During the years of WWII, the onslaught of shipyard workers looking for fast and cheap eats brought an end to fine dining. Those who knew him said McAfee lost heart, and he sold the building in the late 1940s. A series of ensuing managers failed to resurrect its former glory. The elegant façade was closed over and the interior “modernized,” making it look like any one of a hundred other nondescript dark bars.

In 1971, two fires did extensive damage to the top floor and roof. The bar had already been closed by owner John Nunez for “remodeling.”

Nunez then sold the building to Point Richmond real estate operator Hazel Carr, who had the roof structure replaced, but further work bogged down due to lack of funding. The building was condemned by the City of Richmond, and demolition was imminent.

In 1977, the building went into foreclosure, and Jim and Darlene Byers and Tom and Shirley Butt hatched a plan to save it. “We attended the foreclosure sale on the courthouse steps,” recalls Tom Butt, “and the bidding started with only one competitor, H.J. Shiells and Richard Burke. It quickly rose to $39,000. Byers pulled the plug, and the competing bidder went home with the deed to the Hotel Mac for $39,000.” “That guy is just a flipper,” Byers told me. “He’ll be calling in a couple of days.” “If we had continued to bid,” said Byers, “ the price might have gone to $50,000, or more.”

Jim was right. Two days later the new owner of the Hotel Mac called, and we negotiated a purchase for $43,000. The Byers owned 75%, and we owned 25%. The building was a mess, and the first job was to lift the condemnation order. The next was to rehabilitee the building shell.

Design of the structural work for seismic bracing was already started by Clausen Engineers, who had designed the roof repair for Hazel Carr and then completed by a structural engineer who left Clausen to start his own business. I (Tom Butt) provided architecture and construction management for the shell rehabilitation through Interactive Resources.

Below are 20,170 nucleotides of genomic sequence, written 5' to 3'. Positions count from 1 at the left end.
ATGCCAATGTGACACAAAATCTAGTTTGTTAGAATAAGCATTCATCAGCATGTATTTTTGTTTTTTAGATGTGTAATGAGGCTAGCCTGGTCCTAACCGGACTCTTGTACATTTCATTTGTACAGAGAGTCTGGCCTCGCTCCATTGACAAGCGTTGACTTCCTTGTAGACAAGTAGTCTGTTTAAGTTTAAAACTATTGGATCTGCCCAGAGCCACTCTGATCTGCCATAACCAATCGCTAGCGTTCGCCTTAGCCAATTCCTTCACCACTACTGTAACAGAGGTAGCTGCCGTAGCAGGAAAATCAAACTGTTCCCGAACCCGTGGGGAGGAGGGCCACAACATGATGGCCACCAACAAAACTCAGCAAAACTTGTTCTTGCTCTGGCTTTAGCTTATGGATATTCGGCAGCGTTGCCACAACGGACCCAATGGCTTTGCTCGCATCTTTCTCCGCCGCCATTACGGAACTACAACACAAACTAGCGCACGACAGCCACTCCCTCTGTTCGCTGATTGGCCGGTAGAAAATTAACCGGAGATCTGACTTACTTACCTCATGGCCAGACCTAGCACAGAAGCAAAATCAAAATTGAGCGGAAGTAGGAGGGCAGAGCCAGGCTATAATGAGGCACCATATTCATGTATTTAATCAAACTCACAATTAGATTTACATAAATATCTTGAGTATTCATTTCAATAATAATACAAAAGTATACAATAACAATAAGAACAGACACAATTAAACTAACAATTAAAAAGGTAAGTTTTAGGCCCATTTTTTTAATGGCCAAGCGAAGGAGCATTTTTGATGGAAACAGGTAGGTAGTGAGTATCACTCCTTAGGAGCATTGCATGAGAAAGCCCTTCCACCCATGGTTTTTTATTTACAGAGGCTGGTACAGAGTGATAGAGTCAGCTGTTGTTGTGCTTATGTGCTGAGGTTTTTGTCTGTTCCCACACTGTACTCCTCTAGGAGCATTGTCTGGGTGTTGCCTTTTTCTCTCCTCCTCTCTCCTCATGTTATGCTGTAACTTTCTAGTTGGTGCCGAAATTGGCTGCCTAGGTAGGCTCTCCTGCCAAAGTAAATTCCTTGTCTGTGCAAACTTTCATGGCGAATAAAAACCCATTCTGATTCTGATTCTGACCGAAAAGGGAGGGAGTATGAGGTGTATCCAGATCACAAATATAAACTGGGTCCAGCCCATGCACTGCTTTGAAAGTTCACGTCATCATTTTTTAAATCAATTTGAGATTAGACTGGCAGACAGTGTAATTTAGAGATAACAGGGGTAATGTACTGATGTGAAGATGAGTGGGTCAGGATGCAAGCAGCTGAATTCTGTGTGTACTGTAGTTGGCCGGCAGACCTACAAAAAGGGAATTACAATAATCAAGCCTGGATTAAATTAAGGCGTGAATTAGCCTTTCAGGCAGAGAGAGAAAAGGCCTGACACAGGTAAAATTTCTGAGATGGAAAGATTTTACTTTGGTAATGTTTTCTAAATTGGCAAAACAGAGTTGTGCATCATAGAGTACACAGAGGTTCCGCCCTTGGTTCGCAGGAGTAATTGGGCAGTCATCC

Money was as tight. Point Richmond, which was pretty rough around the edges then, didn’t have any track record for successful real estate ventures. The famous Point Richmond Fourth of July riot was a recent memory for many. The village was virtually dead with people living in storefronts and Hell’s Angels routinely descending on the town to patronize the local bars. On any given Sunday, you might see hundreds of Harleys parked from Tewksbury (which was then the main highway) to West Richmond Avenue. Bar patrons spilling out into the street to settle differences was common.

We had to keep the construction cost down, and one way of doing it was to apply for Federal Historic Preservation Tax Incentives, which then consisted only of accelerated depreciation. But anything would help. I looked into getting the Mac onto the National Register of Historic Places so it would qualify, but it was not significant enough as an individual building. However, Caltrans had recently conducted a National Register eligibility study for Point Richmond as a historic district in conjunction with planned improvements that preceded but eventually became a part of I-580. The State Office of Historic Preservation had deemed Point Richmond “eligible” as a district.

Knowing the outcome would be positive, I recruited Lucretia Edwards and several other neighbors to help inventory the buildings and prepare a formal National Register application. We were successful, and Point Richmond Historic District was entered on the National Register in 1978. The Hotel Mac was listed as a “contributing structure,” along with some 330 others. We were in!